read full article at Forbes

The Extraterritorial Scope of the “Right to Be Forgotten” and how this Affects Obligations of Search Engine Operators Located Outside the EU

Spiros Tassis and Margarita Peristeraki
European Networks Law & Regulation Quarterly 3/2014: pp. 244-252 [Case Note]

Annotation on the Judgment of the Court of Justice of 13 May 2014, in Case C-131/12 Google Spain SL, Google Inc. v Agencia Española de Protección de Datos (AEPD) and Mario Costeja González Electronic networks’ governance is becoming increasingly complex and constitutes a field of conflict between several jurisdictions, particularly the US and the EU. The information transferred through these networks is vast,mostly unfiltered and flows in an intangible area defined as “cyberspace”. The Courts’ recent judgment in the Google case aims at setting the boundaries to what search engine operators can and cannot do in the EU when their activities have implications to data protection rules, by determining (i) the territorial scope of such rules, (ii) the characterization of the activity of an internet search engine operator and (iii) the relevance of the “right to be forgotten” in this context. In a nutshell, the Court found that when it comes to non-EU based search engine operators, the mere existence of an affiliated company in the EU that sells ads associated with the search engine giant creates a presence in this territory and a data processor within the scope of the relevant EU Directive.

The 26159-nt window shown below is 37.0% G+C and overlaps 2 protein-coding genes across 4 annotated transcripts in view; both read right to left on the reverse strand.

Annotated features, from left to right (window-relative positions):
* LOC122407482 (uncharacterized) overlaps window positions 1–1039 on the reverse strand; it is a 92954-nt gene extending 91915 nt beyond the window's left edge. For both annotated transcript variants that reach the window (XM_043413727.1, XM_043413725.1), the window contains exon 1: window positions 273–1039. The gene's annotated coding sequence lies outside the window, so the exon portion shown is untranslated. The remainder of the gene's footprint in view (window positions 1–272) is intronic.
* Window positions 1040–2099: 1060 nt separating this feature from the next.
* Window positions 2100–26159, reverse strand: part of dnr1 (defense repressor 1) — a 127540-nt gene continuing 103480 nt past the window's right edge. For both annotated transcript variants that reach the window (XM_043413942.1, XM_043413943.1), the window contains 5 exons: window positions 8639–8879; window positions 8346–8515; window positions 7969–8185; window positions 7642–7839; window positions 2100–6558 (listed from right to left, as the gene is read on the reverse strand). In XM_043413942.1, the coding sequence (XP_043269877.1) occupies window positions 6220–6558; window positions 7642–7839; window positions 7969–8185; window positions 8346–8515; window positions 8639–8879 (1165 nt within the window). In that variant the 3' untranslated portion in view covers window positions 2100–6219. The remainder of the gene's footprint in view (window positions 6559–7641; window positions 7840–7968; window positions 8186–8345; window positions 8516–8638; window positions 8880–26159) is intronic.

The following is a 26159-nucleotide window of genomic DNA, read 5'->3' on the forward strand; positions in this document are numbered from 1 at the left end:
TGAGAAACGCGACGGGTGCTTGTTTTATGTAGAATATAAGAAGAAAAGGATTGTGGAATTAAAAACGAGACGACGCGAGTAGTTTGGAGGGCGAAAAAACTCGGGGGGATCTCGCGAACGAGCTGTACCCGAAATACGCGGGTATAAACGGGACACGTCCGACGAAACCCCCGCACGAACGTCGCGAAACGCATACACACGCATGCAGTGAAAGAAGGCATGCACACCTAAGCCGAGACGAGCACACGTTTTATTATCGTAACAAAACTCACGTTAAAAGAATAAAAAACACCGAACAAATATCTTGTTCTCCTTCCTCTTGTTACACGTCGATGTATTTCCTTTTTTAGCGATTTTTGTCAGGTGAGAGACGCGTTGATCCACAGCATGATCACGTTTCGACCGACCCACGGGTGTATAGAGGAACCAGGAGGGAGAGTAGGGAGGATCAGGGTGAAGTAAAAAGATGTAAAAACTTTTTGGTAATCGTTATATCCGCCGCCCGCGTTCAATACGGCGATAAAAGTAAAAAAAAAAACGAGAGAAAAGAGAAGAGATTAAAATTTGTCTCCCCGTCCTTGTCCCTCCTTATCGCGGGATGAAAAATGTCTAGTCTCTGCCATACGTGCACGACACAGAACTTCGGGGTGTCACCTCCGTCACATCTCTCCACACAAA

full annotation at ENLR

Tuesday, October 7, 2014

Slowly but surely, standards on the way for Internet of Things (a battle between telecoms and tech companies?)

It looks like a battle is shaping up between the telecoms and the tech companies as to what kinds of standards to apply to the emerging Internet of Things.

As observed in a report by Daniel Thomas in The Financial Times, "an intense battle is developing between technology and telecoms groups" for market domination of the Internet of Things. Companies from across the spectrum, including Vodafone, Google and Arm, are vying for leading roles in the IoT market, which Gartner says will be worth $300 billion in the next six years.